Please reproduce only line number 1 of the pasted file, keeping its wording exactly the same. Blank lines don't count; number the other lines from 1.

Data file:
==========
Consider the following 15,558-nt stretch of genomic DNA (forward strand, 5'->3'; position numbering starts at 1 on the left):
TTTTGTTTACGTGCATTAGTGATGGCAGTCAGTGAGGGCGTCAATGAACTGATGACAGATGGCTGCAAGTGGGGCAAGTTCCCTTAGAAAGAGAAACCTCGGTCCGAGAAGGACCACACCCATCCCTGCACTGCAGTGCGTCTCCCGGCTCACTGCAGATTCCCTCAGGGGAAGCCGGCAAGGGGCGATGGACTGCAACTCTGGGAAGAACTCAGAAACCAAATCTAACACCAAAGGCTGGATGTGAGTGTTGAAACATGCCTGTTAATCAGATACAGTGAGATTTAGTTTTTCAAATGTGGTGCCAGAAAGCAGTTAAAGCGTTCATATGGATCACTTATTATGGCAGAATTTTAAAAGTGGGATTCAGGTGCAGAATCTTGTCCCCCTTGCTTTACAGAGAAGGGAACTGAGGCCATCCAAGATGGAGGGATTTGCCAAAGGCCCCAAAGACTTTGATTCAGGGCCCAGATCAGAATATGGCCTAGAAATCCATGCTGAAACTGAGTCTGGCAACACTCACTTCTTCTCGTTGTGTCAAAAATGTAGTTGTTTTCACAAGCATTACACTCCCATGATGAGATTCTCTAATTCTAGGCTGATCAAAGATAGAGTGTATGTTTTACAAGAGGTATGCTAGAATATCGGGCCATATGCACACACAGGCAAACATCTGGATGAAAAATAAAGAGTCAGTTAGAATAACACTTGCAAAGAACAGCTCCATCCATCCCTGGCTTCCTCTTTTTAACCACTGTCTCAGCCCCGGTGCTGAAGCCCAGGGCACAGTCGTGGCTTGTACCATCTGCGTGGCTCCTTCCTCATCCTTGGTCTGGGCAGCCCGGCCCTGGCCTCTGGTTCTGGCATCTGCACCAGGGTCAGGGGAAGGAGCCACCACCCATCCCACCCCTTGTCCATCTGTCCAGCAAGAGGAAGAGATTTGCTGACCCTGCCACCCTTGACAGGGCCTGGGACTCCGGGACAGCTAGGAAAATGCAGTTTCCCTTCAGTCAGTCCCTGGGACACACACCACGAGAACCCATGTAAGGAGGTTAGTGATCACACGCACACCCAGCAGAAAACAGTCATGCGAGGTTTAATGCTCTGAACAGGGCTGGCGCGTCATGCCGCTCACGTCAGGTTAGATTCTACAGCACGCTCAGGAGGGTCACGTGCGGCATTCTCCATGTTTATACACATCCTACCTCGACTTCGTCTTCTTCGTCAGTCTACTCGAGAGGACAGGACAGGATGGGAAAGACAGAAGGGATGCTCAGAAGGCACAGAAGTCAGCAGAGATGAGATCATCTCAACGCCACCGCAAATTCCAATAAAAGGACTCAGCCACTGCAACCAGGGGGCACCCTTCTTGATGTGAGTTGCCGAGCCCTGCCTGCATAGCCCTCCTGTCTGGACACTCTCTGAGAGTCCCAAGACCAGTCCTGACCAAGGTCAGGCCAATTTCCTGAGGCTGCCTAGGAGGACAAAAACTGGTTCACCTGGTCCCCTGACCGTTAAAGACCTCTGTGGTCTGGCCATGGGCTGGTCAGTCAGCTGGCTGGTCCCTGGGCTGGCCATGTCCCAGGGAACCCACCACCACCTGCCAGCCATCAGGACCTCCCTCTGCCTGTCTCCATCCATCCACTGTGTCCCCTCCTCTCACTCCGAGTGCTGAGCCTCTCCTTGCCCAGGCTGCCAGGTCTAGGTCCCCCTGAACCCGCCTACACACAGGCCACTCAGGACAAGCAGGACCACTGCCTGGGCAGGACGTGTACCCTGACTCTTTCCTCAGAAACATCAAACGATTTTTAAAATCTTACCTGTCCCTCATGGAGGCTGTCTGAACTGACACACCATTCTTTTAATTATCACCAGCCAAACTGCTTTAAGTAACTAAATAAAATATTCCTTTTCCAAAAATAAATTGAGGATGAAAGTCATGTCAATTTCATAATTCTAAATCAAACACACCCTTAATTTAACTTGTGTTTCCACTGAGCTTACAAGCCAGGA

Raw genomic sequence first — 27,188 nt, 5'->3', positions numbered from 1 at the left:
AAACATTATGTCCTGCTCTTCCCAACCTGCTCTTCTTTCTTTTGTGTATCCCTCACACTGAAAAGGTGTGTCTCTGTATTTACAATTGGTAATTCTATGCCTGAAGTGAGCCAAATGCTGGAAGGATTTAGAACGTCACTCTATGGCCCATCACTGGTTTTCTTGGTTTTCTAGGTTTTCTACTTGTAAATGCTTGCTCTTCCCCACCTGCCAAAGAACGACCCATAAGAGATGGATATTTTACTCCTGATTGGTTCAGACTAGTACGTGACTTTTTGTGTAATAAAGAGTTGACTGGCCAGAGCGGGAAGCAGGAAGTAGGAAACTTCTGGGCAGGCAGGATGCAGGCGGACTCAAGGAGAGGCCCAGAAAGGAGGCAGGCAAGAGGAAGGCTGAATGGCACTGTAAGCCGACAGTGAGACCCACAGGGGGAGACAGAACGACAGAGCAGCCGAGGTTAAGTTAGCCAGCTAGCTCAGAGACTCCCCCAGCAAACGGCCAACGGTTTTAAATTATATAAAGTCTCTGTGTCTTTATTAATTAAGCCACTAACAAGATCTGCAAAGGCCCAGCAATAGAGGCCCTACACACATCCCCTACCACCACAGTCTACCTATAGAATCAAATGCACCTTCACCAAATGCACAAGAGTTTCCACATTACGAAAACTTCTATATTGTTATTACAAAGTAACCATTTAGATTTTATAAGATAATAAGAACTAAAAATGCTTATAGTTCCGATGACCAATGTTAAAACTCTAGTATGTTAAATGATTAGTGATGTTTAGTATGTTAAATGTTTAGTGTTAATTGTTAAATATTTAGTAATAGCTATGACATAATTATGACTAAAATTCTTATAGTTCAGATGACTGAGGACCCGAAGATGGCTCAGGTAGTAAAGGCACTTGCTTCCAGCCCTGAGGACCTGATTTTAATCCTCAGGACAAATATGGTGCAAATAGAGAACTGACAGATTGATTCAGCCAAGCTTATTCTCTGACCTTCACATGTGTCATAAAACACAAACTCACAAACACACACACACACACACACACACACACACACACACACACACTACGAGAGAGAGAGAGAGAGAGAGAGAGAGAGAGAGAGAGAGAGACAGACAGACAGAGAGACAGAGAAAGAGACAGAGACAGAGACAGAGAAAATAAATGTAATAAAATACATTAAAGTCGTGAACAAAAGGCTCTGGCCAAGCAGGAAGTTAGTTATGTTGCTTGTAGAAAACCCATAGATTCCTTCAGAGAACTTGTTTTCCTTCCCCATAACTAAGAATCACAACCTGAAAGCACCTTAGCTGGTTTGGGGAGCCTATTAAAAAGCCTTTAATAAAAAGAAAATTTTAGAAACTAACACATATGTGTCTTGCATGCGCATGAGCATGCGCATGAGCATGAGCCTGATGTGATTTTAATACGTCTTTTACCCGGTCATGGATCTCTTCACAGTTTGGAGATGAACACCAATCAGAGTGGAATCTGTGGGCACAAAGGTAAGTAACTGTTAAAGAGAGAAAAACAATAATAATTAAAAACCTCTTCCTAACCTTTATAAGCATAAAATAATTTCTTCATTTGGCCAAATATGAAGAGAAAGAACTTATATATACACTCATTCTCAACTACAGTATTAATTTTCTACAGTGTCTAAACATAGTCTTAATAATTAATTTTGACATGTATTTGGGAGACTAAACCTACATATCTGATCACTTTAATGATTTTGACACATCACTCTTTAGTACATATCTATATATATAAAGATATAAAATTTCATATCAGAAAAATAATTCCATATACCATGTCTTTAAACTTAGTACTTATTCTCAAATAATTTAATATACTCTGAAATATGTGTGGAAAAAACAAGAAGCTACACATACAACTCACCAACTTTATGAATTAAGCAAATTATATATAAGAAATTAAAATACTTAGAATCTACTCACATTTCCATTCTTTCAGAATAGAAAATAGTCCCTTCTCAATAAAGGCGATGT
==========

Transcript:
Consider the following 15,558-nt stretch of genomic DNA (forward strand, 5'->3'; position numbering starts at 1 on the left):